Viewpoint from the Nest – Travel parenting insights

Sucre and Potosi are cities not built for mainstream tourism.  The surroundings can be gritty, and tourist sites are few relative to other parts of Latin America. They are, however, part of a route to take if you’re planning to acclimatize to the altitudes of Uyuni without taking altitude drugs, particularly useful if you’re travelling with young children. Flying into Santa Cruz (not La Paz) and driving up over a few days to Sucre, Potosi and finally to Uyuni worked very well for us, without the need for Acetazolamide for our daughter. Children seem to acclimatize better than adults and this exploratory route allows the time to do so.

A key attraction are the local markets, which are mesmerizing with vivid colours and a frenzy of movement; porters barrelling their way through packed narrow corridors, shoppers weaving their way often pulling little ankle-biting carts. There are great photographic opportunities of local Aymara merchants and customers, although many of them are not keen to have their pictures taken. It’s a true test of your non–verbal diplomacy, and your ability to snap surreptitiously. A local guide is recommended to explain all the different types of food here, and how they are prepared.

Another key point of interest is a trip down the mines of Potosi; these are being operated as they were hundreds of years ago, with pickaxes and dynamite. Life expectancies are very short for miners, and it’s often a career choice that runs through male members of the family. You can sample the coca leaves, which improves focus and decreases appetite when chewed. The full mine experience may be too long for younger kids, but they do find it easier than adults as they often have better low light vision, and definitely do not have to duck the low beams as much as adults do.

The museum in Potosi provides an accurate, but unsettling, understanding of how slaves (or indentured servants) were employed and how they were treated. The museum does an excellent task of explaining the history, showing the process of refining the silver ore, and how it affected the lives of the workers. The use of mercury amalgamation cut short many lives, and it’s a vivid lesson on how the pursuit of wealth often is at the expense of less valued lives.

Bolivia is the poorest country in South America, and has the largest proportion of Indigenous people in its population. It’s one of the most racially/culturally diverse countries in the world, and has seen much grief and sadness brought on by occupational and colonial forces over the centuries. There are long established differences between the races, between the old wealthy families and the poor Indigenous people, between the cities of La Paz and Santa Cruz, the economic capital. Horrifying treatment and betrayals by the Spanish has left people somewhat mistrustful, and the economy has been significantly curtailed by the absence of a coastal access. We primarily went to Bolivia to go to the Salt flats of Uyuni, but found that the culture and history to be much more emotionally provocative.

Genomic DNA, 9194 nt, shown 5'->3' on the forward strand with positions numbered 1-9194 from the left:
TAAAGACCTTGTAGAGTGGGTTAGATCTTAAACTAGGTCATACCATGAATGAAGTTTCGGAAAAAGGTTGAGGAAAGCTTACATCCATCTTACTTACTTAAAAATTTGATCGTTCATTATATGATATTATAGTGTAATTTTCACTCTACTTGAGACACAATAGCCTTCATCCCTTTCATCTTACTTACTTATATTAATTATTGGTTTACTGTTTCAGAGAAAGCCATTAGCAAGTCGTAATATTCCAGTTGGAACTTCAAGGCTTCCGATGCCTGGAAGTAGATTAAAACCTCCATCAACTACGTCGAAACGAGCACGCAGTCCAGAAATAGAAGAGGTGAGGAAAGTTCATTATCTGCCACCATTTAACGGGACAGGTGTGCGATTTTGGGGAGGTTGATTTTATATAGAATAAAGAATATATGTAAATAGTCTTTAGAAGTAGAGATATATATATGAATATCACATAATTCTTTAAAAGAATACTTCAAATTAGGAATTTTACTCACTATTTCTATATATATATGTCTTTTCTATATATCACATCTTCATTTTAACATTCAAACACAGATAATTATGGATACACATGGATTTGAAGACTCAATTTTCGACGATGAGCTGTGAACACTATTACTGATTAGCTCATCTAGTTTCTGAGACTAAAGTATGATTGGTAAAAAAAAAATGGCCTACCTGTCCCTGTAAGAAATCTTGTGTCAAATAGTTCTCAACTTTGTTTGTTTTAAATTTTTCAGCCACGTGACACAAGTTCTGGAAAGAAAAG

We flew into Santa Cruz, whose citizens generally frustrated that much of their taxes have been used by Evo Morales to build up La Paz, which he has done quite impressively. From there, the plan was to work our way slowly up to Uyuni over several days. We didn’t want to give Colette altitude pills (Acetazolamide) because of the side effects, and kids acclimatize better than adults. This meant driving through and staying at Sucre (2800m) and Potosi (4000m) for a few days.

The highlands were largely populated by the Aymaras, the main indigenous people of the area. They were defeated by the Incans after long conflicts, who in turn were conquered by the Spanish after a short few hundred years. They’ve kept their culture quite intact, although religiously, almost all of them are Catholic. They reside across the borders of Bolivia and Peru, underscoring how modern nations slice up traditional lands.

There have been marked improvements in Bolivia in recent years, with the economy driven by Chinese demand for zinc and their neighbouring countries demand for natural gas. Their Amayra President, Evo Morales, has been in position for 9 years and has made significant inroads in supporting the Indigenous peoples. He’s controversial, and derisively treated by the right wing, but you can see the impact he’s had on the country. He clearly is driving an agenda, one that is conspicuously in La Paz.

We visited several street markets, hunting down the more obscure ones where mainly the indigenous people frequent. The markets are huge, and overwhelming with the noise and number of people pushing past us. The produce look very healthy, and the sheer amount available was staggering. This was a wholesale market that felt like a small village market.